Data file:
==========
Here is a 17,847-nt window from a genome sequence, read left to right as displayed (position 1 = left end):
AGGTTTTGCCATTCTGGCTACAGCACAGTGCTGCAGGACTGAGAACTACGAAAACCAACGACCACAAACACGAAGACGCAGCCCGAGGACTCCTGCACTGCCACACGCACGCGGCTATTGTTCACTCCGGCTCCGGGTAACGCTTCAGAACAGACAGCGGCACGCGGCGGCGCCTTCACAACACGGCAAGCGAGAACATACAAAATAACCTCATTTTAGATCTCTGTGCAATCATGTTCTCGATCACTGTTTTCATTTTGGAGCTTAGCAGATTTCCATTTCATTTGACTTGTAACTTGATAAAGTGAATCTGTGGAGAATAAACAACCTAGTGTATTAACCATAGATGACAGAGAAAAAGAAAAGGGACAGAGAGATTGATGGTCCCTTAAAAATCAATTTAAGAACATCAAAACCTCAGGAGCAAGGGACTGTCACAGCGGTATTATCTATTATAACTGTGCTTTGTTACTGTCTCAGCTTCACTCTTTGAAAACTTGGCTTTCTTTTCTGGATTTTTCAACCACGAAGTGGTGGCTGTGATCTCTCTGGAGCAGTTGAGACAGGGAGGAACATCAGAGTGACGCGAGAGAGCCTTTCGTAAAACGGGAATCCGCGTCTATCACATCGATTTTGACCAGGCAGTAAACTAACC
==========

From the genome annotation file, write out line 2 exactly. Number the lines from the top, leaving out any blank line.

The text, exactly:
AGGTTTTGCCATTCTGGCTACAGCACAGTGCTGCAGGACTGAGAACTACGAAAACCAACGACCACAAACACGAAGACGCAGCCCGAGGACTCCTGCACTGCCACACGCACGCGGCTATTGTTCACTCCGGCTCCGGGTAACGCTTCAGAACAGACAGCGGCACGCGGCGGCGCCTTCACAACACGGCAAGCGAGAACATACAAAATAACCTCATTTTAGATCTCTGTGCAATCATGTTCTCGATCACTGTTTTCATTTTGGAGCTTAGCAGATTTCCATTTCATTTGACTTGTAACTTGATAAAGTGAATCTGTGGAGAATAAACAACCTAGTGTATTAACCATAGATGACAGAGAAAAAGAAAAGGGACAGAGAGATTGATGGTCCCTTAAAAATCAATTTAAGAACATCAAAACCTCAGGAGCAAGGGACTGTCACAGCGGTATTATCTATTATAACTGTGCTTTGTTACTGTCTCAGCTTCACTCTTTGAAAACTTGGCTTTCTTTTCTGGATTTTTCAACCACGAAGTGGTGGCTGTGATCTCTCTGGAGCAGTTGAGACAGGGAGGAACATCAGAGTGACGCGAGAGAGCCTTTCGTAAAACGGGAATCCGCGTCTATCACATCGATTTTGACCAGGCAGTAAACTAACC